Ecological Psychology

It is hard to find good introductory readings in ecological psychology, and an unfortunate amount of discussion within ecological circles can look like self-contained naval-gazing at times.  We shall try to get a sense for the radical shift in perspective that accompanies ecological thinking, without worrying too much about purity of doctrine.  Read the articles with the asterisk, and browse or skim a sampling of the remainder.

This first article is outside the ecological canon, but the relatively simple point it raises is a great starting point for adopting an ecological form of questioning about the nature of perception and the embedding of an organism in its environment:

* Runeson, Sverker (1977) On the possibility of “smart” perceptual mechanisms. Scand J. Psychol. 1977;18(3):172-9.

Harry Heft has done an admirable job of demystifying Gibsonian approaches.

* Heft, Harry (1989), Affordances and the body: An intentional analysis of Gibson’s ecological approach to visual perception, J. Theor. Soc. Behavior, 19(1), 1-30

Louise Barrett’s chapter on The Ecology of Psychology is a painless way to approach some central concepts.

I also want you to read this article, but not necessarily in depth.  It the reconsideration of what vision is about, and how it is to be understood that is crucial.  If you normally think of “images” when you think of vision, then you need to read this a bit more carefully.

Lee, David (1980), The Optic Flow Field: The Foundation of Vision, Philosophical transactions of the Royal Society of London. Series B, Biological sciences, vol. 290, no. 1038, pp. 169-179, July 1980.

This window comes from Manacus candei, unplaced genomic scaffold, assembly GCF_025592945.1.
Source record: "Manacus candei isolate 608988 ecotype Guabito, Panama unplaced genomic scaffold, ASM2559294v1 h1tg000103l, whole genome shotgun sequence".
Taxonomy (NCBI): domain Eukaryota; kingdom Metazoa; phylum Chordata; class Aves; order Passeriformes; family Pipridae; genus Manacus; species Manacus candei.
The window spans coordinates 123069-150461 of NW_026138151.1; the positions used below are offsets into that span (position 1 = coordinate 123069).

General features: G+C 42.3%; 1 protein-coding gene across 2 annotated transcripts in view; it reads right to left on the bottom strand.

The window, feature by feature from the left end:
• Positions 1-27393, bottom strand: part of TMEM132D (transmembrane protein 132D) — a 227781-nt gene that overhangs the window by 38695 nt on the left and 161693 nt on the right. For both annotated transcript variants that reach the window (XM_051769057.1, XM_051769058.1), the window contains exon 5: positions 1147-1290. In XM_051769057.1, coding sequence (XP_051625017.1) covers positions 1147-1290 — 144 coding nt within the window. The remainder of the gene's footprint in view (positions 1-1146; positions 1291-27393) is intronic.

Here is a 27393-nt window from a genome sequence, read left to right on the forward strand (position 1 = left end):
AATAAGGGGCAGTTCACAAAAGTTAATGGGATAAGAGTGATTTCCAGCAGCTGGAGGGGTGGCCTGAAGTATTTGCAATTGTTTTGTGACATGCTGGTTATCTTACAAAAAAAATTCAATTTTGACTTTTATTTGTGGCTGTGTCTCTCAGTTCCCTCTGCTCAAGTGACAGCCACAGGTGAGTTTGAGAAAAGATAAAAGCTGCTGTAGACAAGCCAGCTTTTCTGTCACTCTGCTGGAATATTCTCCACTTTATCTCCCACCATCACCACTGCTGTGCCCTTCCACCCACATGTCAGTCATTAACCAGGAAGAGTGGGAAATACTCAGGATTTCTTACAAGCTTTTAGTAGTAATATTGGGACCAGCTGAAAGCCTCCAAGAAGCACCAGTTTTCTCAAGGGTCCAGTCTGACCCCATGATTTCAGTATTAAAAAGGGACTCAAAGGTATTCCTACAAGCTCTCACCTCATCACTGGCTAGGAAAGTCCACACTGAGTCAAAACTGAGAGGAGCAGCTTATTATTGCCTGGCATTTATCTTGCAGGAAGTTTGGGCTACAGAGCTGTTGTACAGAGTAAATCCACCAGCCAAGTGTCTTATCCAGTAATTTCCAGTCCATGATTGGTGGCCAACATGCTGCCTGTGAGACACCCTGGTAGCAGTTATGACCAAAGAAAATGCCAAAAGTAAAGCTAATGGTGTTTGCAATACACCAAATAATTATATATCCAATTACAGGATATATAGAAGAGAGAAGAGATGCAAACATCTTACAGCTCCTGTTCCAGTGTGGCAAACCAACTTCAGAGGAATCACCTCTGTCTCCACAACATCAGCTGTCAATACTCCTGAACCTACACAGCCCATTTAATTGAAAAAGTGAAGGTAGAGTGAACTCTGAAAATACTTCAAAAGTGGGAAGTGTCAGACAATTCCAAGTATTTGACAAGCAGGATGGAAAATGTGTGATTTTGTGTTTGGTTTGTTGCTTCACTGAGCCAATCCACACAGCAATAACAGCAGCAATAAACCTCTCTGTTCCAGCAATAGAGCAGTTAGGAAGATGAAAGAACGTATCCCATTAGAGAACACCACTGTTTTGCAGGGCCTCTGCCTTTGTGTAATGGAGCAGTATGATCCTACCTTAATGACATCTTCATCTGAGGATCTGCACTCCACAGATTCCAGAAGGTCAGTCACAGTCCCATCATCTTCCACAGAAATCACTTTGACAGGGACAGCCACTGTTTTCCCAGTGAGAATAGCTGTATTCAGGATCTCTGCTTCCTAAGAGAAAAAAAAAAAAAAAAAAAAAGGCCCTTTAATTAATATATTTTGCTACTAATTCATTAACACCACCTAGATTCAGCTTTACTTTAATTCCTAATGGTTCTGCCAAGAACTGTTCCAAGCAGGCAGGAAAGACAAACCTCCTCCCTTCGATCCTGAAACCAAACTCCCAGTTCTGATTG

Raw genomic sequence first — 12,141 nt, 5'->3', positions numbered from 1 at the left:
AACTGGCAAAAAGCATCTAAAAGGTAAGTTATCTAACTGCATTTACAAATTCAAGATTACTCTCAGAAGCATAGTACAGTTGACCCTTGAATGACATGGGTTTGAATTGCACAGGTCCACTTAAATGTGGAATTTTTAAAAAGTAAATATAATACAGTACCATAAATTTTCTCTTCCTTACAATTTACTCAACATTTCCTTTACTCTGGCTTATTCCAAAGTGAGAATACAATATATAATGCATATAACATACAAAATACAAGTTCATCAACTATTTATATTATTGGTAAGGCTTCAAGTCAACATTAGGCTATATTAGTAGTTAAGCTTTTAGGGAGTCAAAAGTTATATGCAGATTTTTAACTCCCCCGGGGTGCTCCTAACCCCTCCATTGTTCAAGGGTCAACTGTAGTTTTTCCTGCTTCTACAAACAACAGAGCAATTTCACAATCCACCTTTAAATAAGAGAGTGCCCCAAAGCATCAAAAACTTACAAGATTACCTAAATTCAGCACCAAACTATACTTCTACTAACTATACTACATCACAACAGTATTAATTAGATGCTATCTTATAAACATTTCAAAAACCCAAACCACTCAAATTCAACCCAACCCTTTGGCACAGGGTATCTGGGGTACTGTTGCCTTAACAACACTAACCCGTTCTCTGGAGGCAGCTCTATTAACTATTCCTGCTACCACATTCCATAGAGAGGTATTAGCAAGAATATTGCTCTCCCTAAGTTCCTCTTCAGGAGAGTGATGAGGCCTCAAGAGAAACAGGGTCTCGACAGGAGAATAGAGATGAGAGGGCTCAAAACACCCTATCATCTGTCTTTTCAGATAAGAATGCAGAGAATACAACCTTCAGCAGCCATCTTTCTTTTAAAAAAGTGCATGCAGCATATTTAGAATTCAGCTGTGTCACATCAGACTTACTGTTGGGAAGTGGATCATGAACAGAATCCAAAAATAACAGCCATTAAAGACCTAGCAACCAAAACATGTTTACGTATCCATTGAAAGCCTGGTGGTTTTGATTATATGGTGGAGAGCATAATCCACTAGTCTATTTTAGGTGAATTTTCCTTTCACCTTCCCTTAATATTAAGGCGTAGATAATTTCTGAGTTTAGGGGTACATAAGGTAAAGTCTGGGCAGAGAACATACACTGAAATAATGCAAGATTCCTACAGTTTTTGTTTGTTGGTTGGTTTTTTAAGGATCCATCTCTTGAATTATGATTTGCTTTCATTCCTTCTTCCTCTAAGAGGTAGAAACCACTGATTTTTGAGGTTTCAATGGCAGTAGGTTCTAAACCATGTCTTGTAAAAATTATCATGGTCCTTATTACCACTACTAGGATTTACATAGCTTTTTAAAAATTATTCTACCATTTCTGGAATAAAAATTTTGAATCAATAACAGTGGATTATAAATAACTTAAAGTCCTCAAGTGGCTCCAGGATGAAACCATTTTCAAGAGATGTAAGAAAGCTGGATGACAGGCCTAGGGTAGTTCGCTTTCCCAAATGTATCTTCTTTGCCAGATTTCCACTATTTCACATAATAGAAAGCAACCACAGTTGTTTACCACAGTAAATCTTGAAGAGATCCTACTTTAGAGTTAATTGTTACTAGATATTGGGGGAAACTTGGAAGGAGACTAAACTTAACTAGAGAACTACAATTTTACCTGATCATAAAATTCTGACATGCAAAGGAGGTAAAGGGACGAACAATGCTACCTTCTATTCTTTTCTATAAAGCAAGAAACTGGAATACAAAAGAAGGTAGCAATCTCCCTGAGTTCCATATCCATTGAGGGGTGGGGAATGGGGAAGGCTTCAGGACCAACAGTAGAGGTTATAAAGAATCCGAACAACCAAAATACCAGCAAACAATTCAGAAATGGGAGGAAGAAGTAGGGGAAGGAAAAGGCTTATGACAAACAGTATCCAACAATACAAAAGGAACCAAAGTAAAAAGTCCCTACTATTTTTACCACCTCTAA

While far more work has been done in visual perception than any other modality, the fundamental principles of ecological psychology are modality independent.  Here are some papers in ecological audition:

For those wanting to go further, a more complete account of (one view of) perception as understood within the Ecological tradition is available in this book: Michaels, C.F., & Carello, C. (1981). Direct perception. Englewood Cliffs, NJ: Prentice-Hall.

A recent book by Tony Chemero is “Radical Embodied Cognitive Science” (MIT Press, 2009). This takes Gibsonian accounts and places them centre stage along with dynamics as the heart of a post-cognitivist view.  Many themes of this module are strongly represented in this work.

If predictive models are your bag, then this contribution by Strepp and Turvey might be of interest: Stepp, N., & Turvey, M. T. (2010). On strong anticipation. Cognitive Systems Research11(2), 148-164.